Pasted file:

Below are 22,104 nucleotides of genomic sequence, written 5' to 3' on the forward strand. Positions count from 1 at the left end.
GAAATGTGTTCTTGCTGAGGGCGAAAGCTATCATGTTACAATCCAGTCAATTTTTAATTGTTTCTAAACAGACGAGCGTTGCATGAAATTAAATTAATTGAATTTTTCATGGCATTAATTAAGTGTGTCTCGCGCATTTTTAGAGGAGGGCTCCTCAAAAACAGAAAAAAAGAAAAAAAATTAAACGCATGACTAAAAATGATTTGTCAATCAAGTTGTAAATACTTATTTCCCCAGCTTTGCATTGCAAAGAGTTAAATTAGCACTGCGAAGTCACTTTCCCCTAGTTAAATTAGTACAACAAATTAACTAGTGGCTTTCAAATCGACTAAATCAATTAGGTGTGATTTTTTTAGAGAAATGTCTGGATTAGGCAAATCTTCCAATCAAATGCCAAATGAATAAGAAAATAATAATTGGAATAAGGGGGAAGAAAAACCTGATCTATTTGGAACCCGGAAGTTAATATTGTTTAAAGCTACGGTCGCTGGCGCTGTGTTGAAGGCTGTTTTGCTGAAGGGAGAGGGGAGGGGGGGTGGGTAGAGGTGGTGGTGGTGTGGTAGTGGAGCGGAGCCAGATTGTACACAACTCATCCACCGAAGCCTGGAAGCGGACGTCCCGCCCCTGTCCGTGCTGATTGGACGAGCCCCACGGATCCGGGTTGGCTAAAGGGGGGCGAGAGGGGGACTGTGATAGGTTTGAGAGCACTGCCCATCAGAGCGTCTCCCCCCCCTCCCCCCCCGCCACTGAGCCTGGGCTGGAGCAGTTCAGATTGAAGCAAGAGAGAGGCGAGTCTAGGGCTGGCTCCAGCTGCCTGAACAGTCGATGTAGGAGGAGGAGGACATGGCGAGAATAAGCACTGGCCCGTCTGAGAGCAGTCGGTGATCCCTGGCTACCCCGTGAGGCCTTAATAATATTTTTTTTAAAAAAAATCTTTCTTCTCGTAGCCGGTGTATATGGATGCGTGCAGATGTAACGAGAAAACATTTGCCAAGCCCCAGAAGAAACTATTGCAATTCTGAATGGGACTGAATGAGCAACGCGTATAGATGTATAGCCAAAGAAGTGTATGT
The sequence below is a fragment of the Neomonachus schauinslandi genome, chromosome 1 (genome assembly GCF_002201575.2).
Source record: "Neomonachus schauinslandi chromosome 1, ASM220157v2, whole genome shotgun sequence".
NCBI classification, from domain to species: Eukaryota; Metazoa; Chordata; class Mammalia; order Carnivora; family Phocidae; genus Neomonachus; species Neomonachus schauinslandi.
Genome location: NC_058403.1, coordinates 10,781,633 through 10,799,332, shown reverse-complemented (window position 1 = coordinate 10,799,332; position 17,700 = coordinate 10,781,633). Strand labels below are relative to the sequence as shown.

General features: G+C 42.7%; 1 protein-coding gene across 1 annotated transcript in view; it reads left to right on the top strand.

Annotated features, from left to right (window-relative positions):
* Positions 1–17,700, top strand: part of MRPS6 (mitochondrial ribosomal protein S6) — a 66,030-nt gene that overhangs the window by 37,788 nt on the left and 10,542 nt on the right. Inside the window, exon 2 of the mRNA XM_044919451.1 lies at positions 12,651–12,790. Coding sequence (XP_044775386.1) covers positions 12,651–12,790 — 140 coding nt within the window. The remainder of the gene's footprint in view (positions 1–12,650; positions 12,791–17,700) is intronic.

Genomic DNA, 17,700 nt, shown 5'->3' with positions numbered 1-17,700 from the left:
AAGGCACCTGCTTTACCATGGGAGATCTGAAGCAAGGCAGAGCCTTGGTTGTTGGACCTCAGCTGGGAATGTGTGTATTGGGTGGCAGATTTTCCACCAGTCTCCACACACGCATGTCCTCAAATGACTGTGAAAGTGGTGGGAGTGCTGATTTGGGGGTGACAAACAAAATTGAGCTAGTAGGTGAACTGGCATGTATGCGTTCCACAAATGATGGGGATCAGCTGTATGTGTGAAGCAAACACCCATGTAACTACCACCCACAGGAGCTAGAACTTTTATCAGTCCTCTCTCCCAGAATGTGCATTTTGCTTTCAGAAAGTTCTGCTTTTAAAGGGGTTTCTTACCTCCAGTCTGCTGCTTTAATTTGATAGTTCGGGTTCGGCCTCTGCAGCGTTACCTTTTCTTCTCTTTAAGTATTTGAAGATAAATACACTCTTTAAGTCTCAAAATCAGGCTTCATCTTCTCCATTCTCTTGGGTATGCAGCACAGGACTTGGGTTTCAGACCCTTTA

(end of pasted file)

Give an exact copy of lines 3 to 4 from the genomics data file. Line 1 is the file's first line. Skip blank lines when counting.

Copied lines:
The sequence below is a fragment of the Neomonachus schauinslandi genome, chromosome 1 (genome assembly GCF_002201575.2).
Source record: "Neomonachus schauinslandi chromosome 1, ASM220157v2, whole genome shotgun sequence".